But attendees at Thursday's rally -- at which hundreds of people also marched in protest -- said 23 years is long enough. District leaders say the incentives have cost the district more than $200 million over the past two decades and that a 15-year extension would take $14 million a year out of the district's hands.

"We really want Sears to stay in Illinois," Bregy said. "What's not going to work is putting the entire burden on a school district to figure out how we are going to move forward."

Parents and teachers said they have seen the effects the lost revenues have had on the district. Teachers said class sizes are the largest in the state with more than 30 students in a classroom.

"Our kids need this money," said Eiko Sidlin, a special education teacher at Golfview Elementary School. "We need to make classes smaller so that there's more attention on their education."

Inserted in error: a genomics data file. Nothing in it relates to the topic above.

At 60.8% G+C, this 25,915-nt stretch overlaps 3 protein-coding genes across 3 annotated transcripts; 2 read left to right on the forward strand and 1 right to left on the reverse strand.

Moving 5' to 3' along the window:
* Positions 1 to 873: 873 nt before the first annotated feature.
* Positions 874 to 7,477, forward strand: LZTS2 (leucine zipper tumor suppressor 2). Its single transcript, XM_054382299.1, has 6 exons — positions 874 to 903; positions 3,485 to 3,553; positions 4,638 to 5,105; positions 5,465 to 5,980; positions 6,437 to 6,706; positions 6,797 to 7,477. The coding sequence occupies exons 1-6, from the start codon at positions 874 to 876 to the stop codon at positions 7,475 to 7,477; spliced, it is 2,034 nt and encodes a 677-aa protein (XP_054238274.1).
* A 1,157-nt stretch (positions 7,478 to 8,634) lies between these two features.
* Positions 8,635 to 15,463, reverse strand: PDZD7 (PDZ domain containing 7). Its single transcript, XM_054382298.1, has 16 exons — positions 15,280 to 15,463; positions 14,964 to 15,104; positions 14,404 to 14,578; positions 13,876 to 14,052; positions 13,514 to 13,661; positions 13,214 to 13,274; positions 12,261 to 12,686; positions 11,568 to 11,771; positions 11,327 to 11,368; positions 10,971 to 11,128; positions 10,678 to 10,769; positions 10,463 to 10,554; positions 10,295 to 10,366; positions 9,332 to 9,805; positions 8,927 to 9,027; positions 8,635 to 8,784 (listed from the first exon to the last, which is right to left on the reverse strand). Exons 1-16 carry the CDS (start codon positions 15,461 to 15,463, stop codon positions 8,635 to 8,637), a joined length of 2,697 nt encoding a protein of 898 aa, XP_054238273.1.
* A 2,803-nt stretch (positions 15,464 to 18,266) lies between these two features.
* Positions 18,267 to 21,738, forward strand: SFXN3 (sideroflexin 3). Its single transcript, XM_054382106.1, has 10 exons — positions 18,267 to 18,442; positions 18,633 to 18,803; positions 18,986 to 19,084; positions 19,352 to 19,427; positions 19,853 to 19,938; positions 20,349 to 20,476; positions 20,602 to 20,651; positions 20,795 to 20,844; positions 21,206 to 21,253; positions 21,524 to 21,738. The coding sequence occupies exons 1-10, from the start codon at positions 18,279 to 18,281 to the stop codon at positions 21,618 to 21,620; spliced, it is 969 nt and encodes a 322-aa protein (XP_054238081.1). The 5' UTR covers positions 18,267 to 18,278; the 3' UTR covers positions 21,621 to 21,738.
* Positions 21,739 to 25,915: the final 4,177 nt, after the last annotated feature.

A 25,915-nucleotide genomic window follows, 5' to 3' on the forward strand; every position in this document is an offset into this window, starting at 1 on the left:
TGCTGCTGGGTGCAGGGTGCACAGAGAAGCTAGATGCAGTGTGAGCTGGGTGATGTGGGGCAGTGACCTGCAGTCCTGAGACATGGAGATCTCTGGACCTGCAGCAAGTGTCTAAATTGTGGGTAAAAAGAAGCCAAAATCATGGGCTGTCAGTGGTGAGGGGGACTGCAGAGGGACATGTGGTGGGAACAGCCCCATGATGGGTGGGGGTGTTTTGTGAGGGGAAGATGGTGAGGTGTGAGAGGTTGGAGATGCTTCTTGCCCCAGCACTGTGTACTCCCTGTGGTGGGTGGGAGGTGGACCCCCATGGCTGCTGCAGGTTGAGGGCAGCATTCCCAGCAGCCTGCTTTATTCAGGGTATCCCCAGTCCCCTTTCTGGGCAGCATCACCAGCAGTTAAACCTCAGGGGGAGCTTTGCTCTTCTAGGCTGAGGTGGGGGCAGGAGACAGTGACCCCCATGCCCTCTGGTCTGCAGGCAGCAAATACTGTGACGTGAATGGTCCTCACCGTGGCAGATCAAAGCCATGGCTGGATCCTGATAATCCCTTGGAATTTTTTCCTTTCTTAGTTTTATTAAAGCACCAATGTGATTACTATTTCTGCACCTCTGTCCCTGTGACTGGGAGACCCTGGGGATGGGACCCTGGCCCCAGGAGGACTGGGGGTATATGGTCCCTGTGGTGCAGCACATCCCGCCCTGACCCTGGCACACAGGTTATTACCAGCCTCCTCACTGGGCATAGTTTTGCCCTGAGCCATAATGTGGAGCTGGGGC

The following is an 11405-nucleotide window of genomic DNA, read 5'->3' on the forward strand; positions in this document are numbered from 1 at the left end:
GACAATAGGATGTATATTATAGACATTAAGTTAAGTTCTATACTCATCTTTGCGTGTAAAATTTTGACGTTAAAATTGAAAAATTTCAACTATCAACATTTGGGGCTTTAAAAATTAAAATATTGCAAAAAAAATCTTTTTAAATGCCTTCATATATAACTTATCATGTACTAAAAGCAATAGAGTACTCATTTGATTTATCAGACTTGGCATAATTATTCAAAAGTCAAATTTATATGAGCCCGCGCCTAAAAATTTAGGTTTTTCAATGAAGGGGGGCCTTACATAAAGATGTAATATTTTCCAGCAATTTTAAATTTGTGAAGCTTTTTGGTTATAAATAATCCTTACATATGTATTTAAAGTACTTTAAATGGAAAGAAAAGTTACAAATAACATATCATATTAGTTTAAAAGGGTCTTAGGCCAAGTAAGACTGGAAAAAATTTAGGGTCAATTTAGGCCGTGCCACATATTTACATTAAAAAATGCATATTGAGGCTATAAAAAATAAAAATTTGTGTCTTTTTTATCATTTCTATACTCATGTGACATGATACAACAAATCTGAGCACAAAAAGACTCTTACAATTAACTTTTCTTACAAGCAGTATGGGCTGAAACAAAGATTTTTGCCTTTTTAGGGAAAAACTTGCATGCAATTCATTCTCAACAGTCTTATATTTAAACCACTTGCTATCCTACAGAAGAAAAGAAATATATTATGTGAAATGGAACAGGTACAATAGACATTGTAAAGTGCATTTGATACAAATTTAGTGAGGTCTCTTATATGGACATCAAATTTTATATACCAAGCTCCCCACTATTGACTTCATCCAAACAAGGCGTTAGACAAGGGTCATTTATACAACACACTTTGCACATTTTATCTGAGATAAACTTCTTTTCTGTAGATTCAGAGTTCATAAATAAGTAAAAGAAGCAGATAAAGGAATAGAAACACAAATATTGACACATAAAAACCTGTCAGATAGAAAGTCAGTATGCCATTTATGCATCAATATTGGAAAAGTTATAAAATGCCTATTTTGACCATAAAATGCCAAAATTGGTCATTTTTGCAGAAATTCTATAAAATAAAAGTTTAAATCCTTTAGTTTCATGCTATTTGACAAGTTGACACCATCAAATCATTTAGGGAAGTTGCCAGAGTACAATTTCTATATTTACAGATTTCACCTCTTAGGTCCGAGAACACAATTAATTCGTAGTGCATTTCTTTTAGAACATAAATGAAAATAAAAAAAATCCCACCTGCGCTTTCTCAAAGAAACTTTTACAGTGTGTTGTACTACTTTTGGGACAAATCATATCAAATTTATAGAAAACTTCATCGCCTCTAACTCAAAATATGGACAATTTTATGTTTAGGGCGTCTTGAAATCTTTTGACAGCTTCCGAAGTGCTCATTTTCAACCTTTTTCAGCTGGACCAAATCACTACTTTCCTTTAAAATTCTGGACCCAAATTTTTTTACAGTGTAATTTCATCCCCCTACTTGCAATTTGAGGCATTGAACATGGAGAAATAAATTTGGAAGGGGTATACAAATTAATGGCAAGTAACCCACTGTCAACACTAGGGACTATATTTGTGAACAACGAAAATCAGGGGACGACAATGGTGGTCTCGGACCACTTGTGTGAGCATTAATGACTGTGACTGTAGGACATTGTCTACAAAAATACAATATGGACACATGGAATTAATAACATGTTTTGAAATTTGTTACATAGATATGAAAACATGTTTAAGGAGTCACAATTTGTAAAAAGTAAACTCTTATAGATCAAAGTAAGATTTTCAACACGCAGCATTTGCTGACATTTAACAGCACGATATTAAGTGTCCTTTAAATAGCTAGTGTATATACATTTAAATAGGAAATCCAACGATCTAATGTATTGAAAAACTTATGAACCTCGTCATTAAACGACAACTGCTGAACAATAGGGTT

Jessica Martins, also a Golfview teacher, said kindergarten students are not allowed outside during recess, specials such as music and art have been cut and field trips are not offered because there is not enough assistance for teachers.

Students who took part in the march prior to the informational session said they want to make changes before it's too late.

"This won't just affect me, it will affect the children that come after me," said Faith Freemon, a freshman at Dundee-Crown High School. "Once they take something away it is next to impossible to bring back. We need to take care of it now so we don't have to worry about bringing it back later."

Sue Demma, a parent of two students in the district, said the money would allow the district to end the drastic cuts it has had to make in the past decade.

"We need to stop cutting teachers," Demma said. "If we keep on this same track we will need to find more areas to cut, and that's not good for our kids. The state of Illinois needs to do the right thing and find a better way. The burden should not be put on our kids."